Washington’s Department of Commerce’s “2015 Biennial Energy Report and State Energy Strategy Update” provides a holistic overview of the energy choices provided to consumers (See Figure 6). According to the report, hydropower comprises 77% of total electricity generation. To account for exports of cheaper hydropower when peak generation exceeds demand, data on consumption are also reviewed. The report states: “Another approach, and perhaps better estimate for the energy sources for electricity in Washington, is the mix of fuels used by utilities to serve customers in the state. …Washington is part of an interconnected, multi-state, regional bulk power system and utilities purchase electricity generated from a variety of sources throughout the region” (p 40). Using the Washington State Fuel Mix Disclosure process, the Commerce report shows 70% of all electricity consumed in 2012 came from hydro, with 4% coming from renewables. Incorporating transportation and industrial and commercial energy use, not just electricity, hydropower shrinks to just 17% and renewables grow to 11% of all energy consumed.
Two notable points arise from this study: 1) Not all hydro-powered energy and wind energy which is generated in state is consumed in state – these cheaper fuels are consistently chosen for sale outside of Washington where clean energy markets offer higher prices; and 2) Transportation and commercial/industrial sectors use a higher percentage of renewables for non-electricity energy. According to the EIA, national consumption follows a similar usage pattern. Though hydroelectricity was the largest renewable energy source of energy in 2014, consumption has continued a downward trend started in the 1990s. Renewables have made up some of that slack. “Within the electric power sector, renewable energy accounted for 13% of energy consumed, higher than its consumption share in any other sector.”
What this means for consumers in Washington is that there is opportunity for increased in state consumption of renewables such as solar, wind, and hydropower. Washington residents have a unique and long-standing culture of environmentalism and fossil fuel independence. In this regard, electricity’s value proposition is likely different here compared to other markets. This becomes important as utilities decide how to sell current and add new and future generating capacity. Regardless of conservation and efficiency efforts, population growth and retirement of current electricity-generating assets will require future investments. Broadly speaking, utilities and consumers in Washington already enjoy lowest-in-the-nation electricity prices. Trusting that consumers will exhibit a higher willingness to pay for clean energy, utilities should be able to invest in renewables and boycott less-green energy generating sources.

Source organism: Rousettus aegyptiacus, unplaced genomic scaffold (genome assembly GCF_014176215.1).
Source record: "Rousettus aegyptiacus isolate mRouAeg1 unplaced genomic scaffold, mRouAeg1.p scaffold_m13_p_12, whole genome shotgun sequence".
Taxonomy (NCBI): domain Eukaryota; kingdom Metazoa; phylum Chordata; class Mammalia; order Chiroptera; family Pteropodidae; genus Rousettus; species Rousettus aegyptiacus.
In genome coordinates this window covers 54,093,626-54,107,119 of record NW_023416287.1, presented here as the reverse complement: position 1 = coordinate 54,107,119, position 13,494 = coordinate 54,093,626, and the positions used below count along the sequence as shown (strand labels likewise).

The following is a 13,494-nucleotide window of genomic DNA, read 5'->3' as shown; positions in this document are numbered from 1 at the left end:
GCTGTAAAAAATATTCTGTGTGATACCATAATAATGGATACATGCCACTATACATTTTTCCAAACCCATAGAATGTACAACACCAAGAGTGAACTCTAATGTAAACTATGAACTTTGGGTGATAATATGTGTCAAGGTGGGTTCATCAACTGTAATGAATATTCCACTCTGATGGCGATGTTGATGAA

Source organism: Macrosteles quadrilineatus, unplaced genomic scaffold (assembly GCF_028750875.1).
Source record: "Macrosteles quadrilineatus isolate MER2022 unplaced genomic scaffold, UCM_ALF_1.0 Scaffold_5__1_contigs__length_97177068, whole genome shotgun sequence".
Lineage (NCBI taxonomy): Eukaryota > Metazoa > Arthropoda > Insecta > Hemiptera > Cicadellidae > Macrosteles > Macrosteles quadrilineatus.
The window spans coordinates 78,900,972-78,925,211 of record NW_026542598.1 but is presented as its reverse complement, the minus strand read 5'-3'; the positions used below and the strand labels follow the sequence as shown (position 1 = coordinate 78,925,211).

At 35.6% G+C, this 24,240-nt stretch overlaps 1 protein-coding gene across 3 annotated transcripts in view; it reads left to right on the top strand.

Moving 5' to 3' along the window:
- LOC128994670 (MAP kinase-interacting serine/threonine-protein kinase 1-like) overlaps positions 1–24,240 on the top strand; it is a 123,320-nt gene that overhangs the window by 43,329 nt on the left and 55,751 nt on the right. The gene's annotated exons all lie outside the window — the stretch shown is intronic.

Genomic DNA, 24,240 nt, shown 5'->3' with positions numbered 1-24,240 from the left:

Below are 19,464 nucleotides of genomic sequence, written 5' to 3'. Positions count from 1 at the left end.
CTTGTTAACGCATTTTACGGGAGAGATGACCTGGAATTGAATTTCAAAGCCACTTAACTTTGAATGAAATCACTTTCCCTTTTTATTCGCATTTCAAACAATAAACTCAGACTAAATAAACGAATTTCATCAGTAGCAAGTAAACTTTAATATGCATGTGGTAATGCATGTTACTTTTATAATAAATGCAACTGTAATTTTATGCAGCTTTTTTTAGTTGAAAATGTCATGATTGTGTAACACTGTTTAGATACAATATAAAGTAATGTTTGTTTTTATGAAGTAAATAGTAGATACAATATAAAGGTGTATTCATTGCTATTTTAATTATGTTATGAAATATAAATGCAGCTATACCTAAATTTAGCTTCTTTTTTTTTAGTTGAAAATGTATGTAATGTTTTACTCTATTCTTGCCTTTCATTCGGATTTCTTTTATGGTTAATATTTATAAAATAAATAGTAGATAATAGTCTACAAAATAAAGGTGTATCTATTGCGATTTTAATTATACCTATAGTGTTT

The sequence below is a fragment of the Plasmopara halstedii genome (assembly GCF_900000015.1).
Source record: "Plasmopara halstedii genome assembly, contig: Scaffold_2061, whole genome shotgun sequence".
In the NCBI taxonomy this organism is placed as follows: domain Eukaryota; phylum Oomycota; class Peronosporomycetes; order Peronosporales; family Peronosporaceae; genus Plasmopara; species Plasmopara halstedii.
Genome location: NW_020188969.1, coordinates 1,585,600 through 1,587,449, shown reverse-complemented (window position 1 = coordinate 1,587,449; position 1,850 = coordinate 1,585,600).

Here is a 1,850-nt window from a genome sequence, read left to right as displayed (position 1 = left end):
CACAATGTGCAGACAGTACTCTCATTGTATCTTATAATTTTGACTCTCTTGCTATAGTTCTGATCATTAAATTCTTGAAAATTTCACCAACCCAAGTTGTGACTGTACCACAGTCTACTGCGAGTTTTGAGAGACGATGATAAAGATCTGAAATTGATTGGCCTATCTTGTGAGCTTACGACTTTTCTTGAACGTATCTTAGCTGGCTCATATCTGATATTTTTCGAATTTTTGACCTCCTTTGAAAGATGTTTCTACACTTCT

Consumers have equal power to affect changes. Rooftop solar is relatively simple – increasing electricity through distributed solar provides a clean energy that is generated and consumed on site. Albeit more difficult to change, centralized energy generation is next. As a state, 14.8% of all utility-provided electricity is powered by coal and 13.1% by natural gas. Puget Sound Energy stands alone in its non-hydro dominant fuel mix – relying on coal and natural gas for 31.3% and 23.3%, respectively. The state government has made laudable efforts to make overall fuel mixes more transparent. Consumers are now in a position of demanding their utilities disclose what fuels are used in state to make the electricity consumed in state. A potential higher willingness to pay for cleaner fuels would provide additional incentive for utilities to not export any clean renewables.